Sunday, May 20, 2007

mad mummies group

I went to my first PND support group meeting last thursday. The social worker had told me that there would be women 'from all walks of life there'. I took this as meaning "You'll be the only doctor. Hell, you'll be the only one with a degree. From an actual, like, University".

Well, that was pretty right. I think I provided the only diversity. Most of the mums there had given up work to be full-time mums several years ago (I know! I didn't think that happened anymore either!), and the ones who were working weren't exactly doing rocket science or, well, neuranaesthesia (brain surgery's easy. I've done that).

But although I felt very different from these women in terms of my life circumstances, sitting there in my boutique black and Spencer and Rutherford handbag
we all had at least one thing in common: we all have PND. That in itself was useful: that it doesn't matter who you are or where you come from, this is not something that obeys (dare I say it) class or social boundaries. We can all get it.

We talked about the myths of motherhood. That it would be somehow "natural" or that we would know what in the hell to do with our babies. That it was somehow a great glowing wonderful awesome experience. That you would fall instantly in love with your baby. Things like that. We talked about how some days just nothing seems to get done. How partners
(well, ok, men) just don't seem to 'get it'. And several of us said there was no shame in being on meds.

The only time I truly felt like an outsider was when people were talking about cleaning the house and I thought, "well, actually, Thursday, that's the day Peter the cleaner comes. In fact, he's there right now!"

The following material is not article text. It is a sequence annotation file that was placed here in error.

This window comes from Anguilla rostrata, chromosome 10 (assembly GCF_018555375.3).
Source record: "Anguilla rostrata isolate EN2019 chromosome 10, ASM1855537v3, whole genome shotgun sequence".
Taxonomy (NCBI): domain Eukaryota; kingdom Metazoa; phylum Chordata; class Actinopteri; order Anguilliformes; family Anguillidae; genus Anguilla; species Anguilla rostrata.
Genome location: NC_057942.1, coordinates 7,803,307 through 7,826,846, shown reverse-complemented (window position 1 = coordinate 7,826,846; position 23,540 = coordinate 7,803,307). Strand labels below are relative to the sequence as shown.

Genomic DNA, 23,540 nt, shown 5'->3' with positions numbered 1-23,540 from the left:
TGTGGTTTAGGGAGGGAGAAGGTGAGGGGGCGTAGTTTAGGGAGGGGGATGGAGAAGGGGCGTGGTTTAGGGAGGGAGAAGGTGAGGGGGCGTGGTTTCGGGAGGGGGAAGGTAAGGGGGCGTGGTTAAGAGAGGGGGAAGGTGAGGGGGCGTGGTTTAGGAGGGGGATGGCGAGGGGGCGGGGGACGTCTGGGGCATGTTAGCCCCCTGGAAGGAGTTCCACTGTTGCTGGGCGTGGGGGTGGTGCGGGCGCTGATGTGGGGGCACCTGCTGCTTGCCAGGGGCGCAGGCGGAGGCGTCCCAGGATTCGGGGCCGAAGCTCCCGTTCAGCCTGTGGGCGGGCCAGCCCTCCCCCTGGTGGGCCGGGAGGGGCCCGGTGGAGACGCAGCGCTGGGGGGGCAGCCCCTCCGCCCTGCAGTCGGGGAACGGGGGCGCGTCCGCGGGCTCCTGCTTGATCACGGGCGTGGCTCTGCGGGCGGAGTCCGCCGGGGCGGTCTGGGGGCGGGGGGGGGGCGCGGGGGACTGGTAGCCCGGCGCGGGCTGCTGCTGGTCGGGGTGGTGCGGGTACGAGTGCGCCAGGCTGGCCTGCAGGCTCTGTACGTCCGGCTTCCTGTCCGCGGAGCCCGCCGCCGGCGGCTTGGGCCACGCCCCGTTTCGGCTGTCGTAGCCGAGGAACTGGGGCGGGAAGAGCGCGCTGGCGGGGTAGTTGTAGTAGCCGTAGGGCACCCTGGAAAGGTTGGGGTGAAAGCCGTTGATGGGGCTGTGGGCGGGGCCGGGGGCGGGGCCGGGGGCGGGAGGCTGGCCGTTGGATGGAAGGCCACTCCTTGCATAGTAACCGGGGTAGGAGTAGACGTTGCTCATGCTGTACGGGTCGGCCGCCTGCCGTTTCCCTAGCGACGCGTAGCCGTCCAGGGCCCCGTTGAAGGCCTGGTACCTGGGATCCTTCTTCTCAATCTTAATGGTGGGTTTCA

I learned a few ways that other women cope, like just getting outside for a while, and just being 'kinder to yourself'. Part of the reason I'm such a sitter for PND is that I'm so used to functioning at a high level, and it gives me no satisfaction or comfort to think "I've done four loads of washing today, I've achieved something". For me, that would only compound my feeling of failure ("I've only managed to do four loads of washing today. And saved... zero lives").

So I have to learn to lower my expectations of myself. Or at least re-orient them.

Starting now.

Today at 1159am I have already achieved the following: three breastfeeds, a nappy change, dressed the boy and patted him back to sleep for a nap, a blog post, checked my email, said goodbye to my parents (on their way from Hobart to Coffs Harbour for the Ulysses club( ) AGM (my parents are 'growing old disgracefully' and continuing to embarrass us by turning up to family events on a motorcycle), finished off one of my bibs for Paddy, taken the car for a service and walked for half an hour. I've also had a shower, eaten breakfast and read an article about Al-Qaeda.

Wow. I'm actually really and truly impressed with myself now!

PS: Mum and Dad babysat for us last night and we went out to see 28 Weeks Later. It was gooood
PPS: Firefox is now behaving itself and I can see minnie and the grrrl again. Yay!


Anonymous J-Le said...

geez, i'm extremely impressed with your morning's achievements today. by 11.59am today i had managed several doses of mylanta, gotten myself to the ob and back and snuggled back into bed with my book. plus a generous amount of self-beration for not having the energy to achieve more.

21/5/07 03:58  
Anonymous Matthew M. F. Miller said...

You are a super productive lady. That myths of motherhood class sounds fascinating, and I'd love to learn more about that.

You know what, though - some men do get it. I get it, and there is no shame. You have to preserve yourself to nourish another.

21/5/07 14:02  
Blogger jen said...

hey matthew- one of the reasons I love your blog is you *are* a man who "gets it"! (When I get around to doing it) you'll be a "thinking Blogger" award winner. I love your perspective on the whole wanna be parenting/infertility thing; it opens my eyes to a new world.

21/5/07 22:51  

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